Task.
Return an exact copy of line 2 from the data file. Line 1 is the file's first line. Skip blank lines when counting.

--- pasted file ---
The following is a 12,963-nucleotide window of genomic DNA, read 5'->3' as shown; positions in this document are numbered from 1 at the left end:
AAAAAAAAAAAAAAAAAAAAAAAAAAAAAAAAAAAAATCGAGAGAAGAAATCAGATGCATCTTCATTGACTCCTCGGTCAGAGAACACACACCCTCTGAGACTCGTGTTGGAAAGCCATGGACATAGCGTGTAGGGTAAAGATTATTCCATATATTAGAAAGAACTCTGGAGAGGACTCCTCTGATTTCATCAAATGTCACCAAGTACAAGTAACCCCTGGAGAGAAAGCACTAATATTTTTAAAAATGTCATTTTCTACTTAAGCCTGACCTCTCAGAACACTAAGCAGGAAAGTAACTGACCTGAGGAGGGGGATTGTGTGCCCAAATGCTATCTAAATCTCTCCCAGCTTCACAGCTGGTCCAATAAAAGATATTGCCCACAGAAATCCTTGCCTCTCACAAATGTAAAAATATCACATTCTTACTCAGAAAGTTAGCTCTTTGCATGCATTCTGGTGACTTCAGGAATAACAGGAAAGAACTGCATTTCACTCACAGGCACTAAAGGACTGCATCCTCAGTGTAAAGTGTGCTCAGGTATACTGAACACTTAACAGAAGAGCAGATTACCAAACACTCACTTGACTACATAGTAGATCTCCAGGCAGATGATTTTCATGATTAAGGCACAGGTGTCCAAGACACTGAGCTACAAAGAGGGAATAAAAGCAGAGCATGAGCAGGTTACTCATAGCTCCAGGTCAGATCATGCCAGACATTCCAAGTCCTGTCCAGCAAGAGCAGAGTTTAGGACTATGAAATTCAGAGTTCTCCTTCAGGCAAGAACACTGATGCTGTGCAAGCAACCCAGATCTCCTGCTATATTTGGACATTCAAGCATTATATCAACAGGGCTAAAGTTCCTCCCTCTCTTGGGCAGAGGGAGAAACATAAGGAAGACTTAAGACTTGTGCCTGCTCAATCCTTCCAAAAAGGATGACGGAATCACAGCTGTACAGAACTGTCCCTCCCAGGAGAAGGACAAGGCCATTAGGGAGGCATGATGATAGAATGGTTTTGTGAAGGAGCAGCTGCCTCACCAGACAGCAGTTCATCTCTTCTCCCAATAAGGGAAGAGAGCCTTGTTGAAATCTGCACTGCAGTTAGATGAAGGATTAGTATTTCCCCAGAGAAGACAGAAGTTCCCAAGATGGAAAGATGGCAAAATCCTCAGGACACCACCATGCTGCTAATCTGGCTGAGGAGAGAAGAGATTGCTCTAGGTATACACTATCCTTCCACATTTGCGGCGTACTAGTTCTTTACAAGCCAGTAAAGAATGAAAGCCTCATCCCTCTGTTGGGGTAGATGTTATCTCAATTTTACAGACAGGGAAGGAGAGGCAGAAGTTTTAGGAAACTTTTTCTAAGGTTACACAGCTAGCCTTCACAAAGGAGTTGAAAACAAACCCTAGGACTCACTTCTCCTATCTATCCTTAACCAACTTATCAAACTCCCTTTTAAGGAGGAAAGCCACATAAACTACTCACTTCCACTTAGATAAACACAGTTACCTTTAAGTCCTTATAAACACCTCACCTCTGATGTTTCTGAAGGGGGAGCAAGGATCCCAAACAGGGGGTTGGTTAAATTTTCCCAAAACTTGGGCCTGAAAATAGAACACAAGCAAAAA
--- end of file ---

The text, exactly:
AAAAAAAAAAAAAAAAAAAAAAAAAAAAAAAAAAAAATCGAGAGAAGAAATCAGATGCATCTTCATTGACTCCTCGGTCAGAGAACACACACCCTCTGAGACTCGTGTTGGAAAGCCATGGACATAGCGTGTAGGGTAAAGATTATTCCATATATTAGAAAGAACTCTGGAGAGGACTCCTCTGATTTCATCAAATGTCACCAAGTACAAGTAACCCCTGGAGAGAAAGCACTAATATTTTTAAAAATGTCATTTTCTACTTAAGCCTGACCTCTCAGAACACTAAGCAGGAAAGTAACTGACCTGAGGAGGGGGATTGTGTGCCCAAATGCTATCTAAATCTCTCCCAGCTTCACAGCTGGTCCAATAAAAGATATTGCCCACAGAAATCCTTGCCTCTCACAAATGTAAAAATATCACATTCTTACTCAGAAAGTTAGCTCTTTGCATGCATTCTGGTGACTTCAGGAATAACAGGAAAGAACTGCATTTCACTCACAGGCACTAAAGGACTGCATCCTCAGTGTAAAGTGTGCTCAGGTATACTGAACACTTAACAGAAGAGCAGATTACCAAACACTCACTTGACTACATAGTAGATCTCCAGGCAGATGATTTTCATGATTAAGGCACAGGTGTCCAAGACACTGAGCTACAAAGAGGGAATAAAAGCAGAGCATGAGCAGGTTACTCATAGCTCCAGGTCAGATCATGCCAGACATTCCAAGTCCTGTCCAGCAAGAGCAGAGTTTAGGACTATGAAATTCAGAGTTCTCCTTCAGGCAAGAACACTGATGCTGTGCAAGCAACCCAGATCTCCTGCTATATTTGGACATTCAAGCATTATATCAACAGGGCTAAAGTTCCTCCCTCTCTTGGGCAGAGGGAGAAACATAAGGAAGACTTAAGACTTGTGCCTGCTCAATCCTTCCAAAAAGGATGACGGAATCACAGCTGTACAGAACTGTCCCTCCCAGGAGAAGGACAAGGCCATTAGGGAGGCATGATGATAGAATGGTTTTGTGAAGGAGCAGCTGCCTCACCAGACAGCAGTTCATCTCTTCTCCCAATAAGGGAAGAGAGCCTTGTTGAAATCTGCACTGCAGTTAGATGAAGGATTAGTATTTCCCCAGAGAAGACAGAAGTTCCCAAGATGGAAAGATGGCAAAATCCTCAGGACACCACCATGCTGCTAATCTGGCTGAGGAGAGAAGAGATTGCTCTAGGTATACACTATCCTTCCACATTTGCGGCGTACTAGTTCTTTACAAGCCAGTAAAGAATGAAAGCCTCATCCCTCTGTTGGGGTAGATGTTATCTCAATTTTACAGACAGGGAAGGAGAGGCAGAAGTTTTAGGAAACTTTTTCTAAGGTTACACAGCTAGCCTTCACAAAGGAGTTGAAAACAAACCCTAGGACTCACTTCTCCTATCTATCCTTAACCAACTTATCAAACTCCCTTTTAAGGAGGAAAGCCACATAAACTACTCACTTCCACTTAGATAAACACAGTTACCTTTAAGTCCTTATAAACACCTCACCTCTGATGTTTCTGAAGGGGGAGCAAGGATCCCAAACAGGGGGTTGGTTAAATTTTCCCAAAACTTGGGCCTGAAAATAGAACACAAGCAAAAA